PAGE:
In February, I asked a question about power outages on the APY lands. I advised the council that I was contacted by a constituent from a homeland near Ernabella on the APY lands regarding ongoing power losses on her property and those of her neighbours nearby. This problem has been recurring for a number of years (in fact, since 2004) due to a faulty power line. Power losses have been regular and ETSA, which is contracted to repair the lines, has only been able to do patch-up jobs without properly addressing the issue. The constituent must often wait up to 48 hours for ETSA to restore the power.
I spoke about how the constituent must run a generator at her own expense due to the regular loss of electricity. She is seeking only that the power line in question be updated or maintained adequately—surely not too much to ask. In a recent letter to my office the constituent provided details of some 70 outages since 2004, and I am happy to provide this background to the Minister for Aboriginal Affairs. The constituent has kept a detailed log of power failures on the Ernabella to Tjiwuru homelands line including all dates and the length of the outages.
If I share with members part of what the constituent has written in her recent letter, it will give a clearer idea of what she and her neighbours must deal with. It states:
Homeland people are forced to pay from their own pockets to supply fuel to generators and for their vehicles in order to obtain the fuel while waiting for the power to be restored. This is, of course, if there is a generator to use and it works, and someone is there to operate it. For example, in January 2011 I was working in Ernabella community. I travelled to work some 70 kilometres each day. When the power outages occurred in January on the 8 th to the 13 th , it meant I did not go to work because I was at home running the generator which had to be filled every four hours.
I have a mother in her seventies and a niece, who cannot start t he generator because it has a c ord to pull (no push button start), let alone keep topping up with fuel every four hours. I would really like to see some of you pull the cord on this generator to get it started and see just how many of you could do it.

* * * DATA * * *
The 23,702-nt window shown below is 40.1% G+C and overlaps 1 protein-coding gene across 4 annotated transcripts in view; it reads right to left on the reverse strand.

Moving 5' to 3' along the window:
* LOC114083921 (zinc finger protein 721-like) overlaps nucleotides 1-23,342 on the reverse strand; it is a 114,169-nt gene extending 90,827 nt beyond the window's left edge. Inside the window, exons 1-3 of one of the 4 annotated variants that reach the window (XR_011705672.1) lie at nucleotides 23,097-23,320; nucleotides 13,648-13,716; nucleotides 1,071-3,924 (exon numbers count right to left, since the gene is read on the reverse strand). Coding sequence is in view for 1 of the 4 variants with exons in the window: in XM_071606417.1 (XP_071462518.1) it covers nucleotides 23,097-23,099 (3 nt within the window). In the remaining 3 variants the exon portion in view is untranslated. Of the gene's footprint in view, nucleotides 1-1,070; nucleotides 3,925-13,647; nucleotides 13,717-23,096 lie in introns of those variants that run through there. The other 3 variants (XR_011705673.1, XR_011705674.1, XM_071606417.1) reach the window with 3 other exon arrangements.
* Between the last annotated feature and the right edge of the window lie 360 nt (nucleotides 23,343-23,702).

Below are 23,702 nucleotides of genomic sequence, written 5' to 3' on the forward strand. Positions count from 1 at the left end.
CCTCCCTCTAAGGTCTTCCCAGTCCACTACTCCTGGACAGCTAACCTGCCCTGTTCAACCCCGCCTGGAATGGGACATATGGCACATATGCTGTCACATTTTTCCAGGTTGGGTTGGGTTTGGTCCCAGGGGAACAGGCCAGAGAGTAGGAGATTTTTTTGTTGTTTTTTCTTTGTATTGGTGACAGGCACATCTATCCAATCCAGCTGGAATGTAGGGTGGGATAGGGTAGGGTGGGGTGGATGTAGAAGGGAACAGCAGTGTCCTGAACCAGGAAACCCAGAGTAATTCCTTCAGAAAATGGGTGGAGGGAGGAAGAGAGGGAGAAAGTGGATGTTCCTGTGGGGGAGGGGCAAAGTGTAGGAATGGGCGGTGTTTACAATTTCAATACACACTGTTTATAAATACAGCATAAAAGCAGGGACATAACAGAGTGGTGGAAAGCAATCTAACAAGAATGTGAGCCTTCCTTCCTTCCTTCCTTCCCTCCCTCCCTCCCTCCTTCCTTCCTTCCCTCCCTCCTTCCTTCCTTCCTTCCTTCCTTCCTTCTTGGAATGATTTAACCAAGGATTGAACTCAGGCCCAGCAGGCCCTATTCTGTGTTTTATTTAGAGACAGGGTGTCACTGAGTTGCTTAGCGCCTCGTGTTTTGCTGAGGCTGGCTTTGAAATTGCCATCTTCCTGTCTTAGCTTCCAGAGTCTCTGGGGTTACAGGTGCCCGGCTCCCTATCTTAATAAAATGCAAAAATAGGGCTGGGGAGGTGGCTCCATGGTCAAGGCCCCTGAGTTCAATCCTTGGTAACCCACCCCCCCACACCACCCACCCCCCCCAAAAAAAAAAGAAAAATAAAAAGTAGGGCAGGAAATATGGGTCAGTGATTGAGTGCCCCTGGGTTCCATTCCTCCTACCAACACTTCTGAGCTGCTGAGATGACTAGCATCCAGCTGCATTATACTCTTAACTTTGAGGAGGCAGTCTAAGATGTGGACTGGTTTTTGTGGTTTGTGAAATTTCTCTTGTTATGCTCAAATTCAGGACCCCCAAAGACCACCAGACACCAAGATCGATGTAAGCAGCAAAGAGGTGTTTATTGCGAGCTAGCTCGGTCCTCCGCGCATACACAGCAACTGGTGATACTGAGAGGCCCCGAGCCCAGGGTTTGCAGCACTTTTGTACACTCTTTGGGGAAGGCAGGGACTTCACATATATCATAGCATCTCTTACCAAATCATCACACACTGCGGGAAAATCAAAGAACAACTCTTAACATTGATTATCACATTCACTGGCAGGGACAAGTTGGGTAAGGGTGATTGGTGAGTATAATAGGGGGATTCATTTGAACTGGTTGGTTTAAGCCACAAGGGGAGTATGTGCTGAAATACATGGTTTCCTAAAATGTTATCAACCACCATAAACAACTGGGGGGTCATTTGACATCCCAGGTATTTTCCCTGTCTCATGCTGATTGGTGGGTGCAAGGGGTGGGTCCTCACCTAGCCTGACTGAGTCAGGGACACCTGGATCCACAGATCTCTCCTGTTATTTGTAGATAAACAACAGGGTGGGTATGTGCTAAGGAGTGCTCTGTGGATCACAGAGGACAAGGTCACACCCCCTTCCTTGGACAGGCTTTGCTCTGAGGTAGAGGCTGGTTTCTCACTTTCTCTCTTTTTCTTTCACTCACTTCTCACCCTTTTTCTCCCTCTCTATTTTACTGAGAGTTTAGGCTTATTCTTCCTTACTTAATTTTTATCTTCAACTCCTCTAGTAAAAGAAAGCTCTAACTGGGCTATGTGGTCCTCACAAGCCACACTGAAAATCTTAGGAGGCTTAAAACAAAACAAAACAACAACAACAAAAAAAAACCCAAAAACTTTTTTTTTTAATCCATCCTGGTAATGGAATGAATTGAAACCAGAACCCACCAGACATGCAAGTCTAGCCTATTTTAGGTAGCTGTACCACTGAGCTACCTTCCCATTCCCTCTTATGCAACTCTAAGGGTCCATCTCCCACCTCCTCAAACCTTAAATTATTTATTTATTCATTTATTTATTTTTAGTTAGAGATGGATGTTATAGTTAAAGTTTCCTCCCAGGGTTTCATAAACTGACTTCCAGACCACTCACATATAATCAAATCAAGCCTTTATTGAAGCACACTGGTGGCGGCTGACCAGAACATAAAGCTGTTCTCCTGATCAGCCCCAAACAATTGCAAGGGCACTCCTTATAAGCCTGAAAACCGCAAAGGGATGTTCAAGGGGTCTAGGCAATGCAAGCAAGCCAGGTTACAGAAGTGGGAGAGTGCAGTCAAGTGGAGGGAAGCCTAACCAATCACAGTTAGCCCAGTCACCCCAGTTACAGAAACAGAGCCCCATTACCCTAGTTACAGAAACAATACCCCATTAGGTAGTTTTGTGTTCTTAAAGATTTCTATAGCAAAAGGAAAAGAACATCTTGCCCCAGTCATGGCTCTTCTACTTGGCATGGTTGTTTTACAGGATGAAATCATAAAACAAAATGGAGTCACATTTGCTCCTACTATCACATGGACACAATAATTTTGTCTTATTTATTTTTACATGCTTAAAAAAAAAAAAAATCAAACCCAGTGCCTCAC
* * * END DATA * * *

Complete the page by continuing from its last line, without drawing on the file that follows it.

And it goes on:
The weather on the lands was up to 48 degrees Celsius outside and stifling inside. As I was on casual wages I only got paid for what I worked, which was a few hours. Needless to say, the power outages cost me loss of income. When a person has loss of income how are they expected to fill a generator with fuel?
The problem is that the power line has been operational since before 2004, because I have been living on it continuously since 1994 , but it has never been updated or maintained adequately. What was put in as a basic line and which did the job at the time, was never updated and maintained, such that no track was ever made for easy access of vehicles to get in to check the lines; no trees or branches cleared to ensure that trees do not fall on the lines; nor any lightning rods inserted to ensure that lightning hits other areas rather than the lines; different insulators used to spot holes in them more easily, or so that they do not break as easily.
It really is disgraceful that this resident and her neighbours have endured over 70 outages since 2004. Could you imagine residents in Adelaide putting up with this? Let us not forget that the homeland residents rely on electrical power to run their water supply, and so it is really concerning that the line continually fails and that the issue has not been properly addressed by the government.
As I mentioned, the constituent has advised my office that ETSA, sometimes after a 48‑hour wait, will restore power but it is just a matter of time before it fails again. I can accept that there will be occasional problems with electricity in remote areas, but surely a line can be maintained so that outages occur far less frequently. It is now time for the government to take action to help alleviate this problem for these homeland residents. The Minister for Aboriginal Affairs and the Minister for Energy must work together to solve this ongoing problem.